Monday, November 4, 2019

The Lazarus Effect

One can’t assume that people still know Bible stories, but the story of Lazarus is about a man who had been dead four days before Jesus comes to the tomb and resurrects him. It became a miracle that convinced the skeptics that Jesus was no ordinary guy. 

Yesterday in our rehearsal with 38 kids preparing to perform at the Orff Conference, another such miracle occurred. Watching the kids perform body percussion, we had an informal contest about who was the most alive, dynamic and expressive. The child who “won” surprised us all— I think his new nickname should be Lazarus.

This is someone who has been dead not four days, but four years in music class! He enters class with body language that shouts, “I am bored to tears. I have no interest in anything, no energy for anything. I make Eeyore look like the life of the party.” Truly. It was just plain depressing to be in the same room as him—frumpy, floppy, disengaged. If harnessed, the amount of energy he expended couldn’t power an electric candle for five seconds. But he did begin to study saxophone last year and there was a tiny spark that sometimes erupted if you looked really hard.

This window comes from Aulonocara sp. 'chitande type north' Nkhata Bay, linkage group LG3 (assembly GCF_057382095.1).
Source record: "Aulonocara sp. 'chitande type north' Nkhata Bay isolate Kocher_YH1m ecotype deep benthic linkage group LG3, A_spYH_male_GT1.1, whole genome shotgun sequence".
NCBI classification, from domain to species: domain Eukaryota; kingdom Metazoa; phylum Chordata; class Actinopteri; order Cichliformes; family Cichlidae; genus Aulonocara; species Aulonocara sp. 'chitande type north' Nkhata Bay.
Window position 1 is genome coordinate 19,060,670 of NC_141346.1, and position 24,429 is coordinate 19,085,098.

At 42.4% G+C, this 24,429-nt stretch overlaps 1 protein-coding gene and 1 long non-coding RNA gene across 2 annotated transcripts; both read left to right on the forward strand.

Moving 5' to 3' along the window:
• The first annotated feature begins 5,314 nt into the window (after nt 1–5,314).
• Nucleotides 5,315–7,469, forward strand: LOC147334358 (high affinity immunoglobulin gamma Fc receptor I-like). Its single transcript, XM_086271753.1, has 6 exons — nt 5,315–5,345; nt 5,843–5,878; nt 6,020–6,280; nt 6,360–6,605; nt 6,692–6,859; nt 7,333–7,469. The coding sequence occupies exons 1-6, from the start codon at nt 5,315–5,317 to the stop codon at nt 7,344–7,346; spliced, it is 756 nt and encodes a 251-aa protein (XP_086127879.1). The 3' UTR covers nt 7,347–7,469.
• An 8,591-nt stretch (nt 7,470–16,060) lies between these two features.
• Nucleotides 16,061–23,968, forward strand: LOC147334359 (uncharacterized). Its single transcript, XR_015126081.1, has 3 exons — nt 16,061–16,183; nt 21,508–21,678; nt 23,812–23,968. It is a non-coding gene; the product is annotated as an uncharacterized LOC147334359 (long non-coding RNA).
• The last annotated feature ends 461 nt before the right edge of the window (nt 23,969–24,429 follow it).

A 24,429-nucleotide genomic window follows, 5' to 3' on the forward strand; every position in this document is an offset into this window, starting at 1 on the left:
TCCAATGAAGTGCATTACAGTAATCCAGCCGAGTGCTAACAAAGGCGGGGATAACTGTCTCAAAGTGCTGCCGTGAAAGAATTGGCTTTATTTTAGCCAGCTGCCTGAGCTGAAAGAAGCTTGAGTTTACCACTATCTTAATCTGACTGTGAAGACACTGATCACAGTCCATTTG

We were all surprised when he signed up for this performing group, but ever advocates of the resurrection of the human spirit and always faithful to the notion that kids (and adults) can wake up to their best versions of themselves, we accepted him on the condition that he continue saxophone lessons and honored all his commitments. It was a rocky beginning when he was slow to resume lessons and missed an early rehearsal because “he wanted to play with his friends.” We gave him one last chance and lo and behold, things began to change. We discovered there was actually a dance inside of that floppy body and an occasional smile that snuck out and some basically solid music skills. And then yesterday, he was looking good in that body percussion piece! Go figure.

These the kind of miracles the newspaper never reports and the number of followers who deeply believe in the power of music to awaken and revive are pretty small compared to the Christian Church. But that doesn’t make it any less real. The Lazarus story lives on and I have living proof. 

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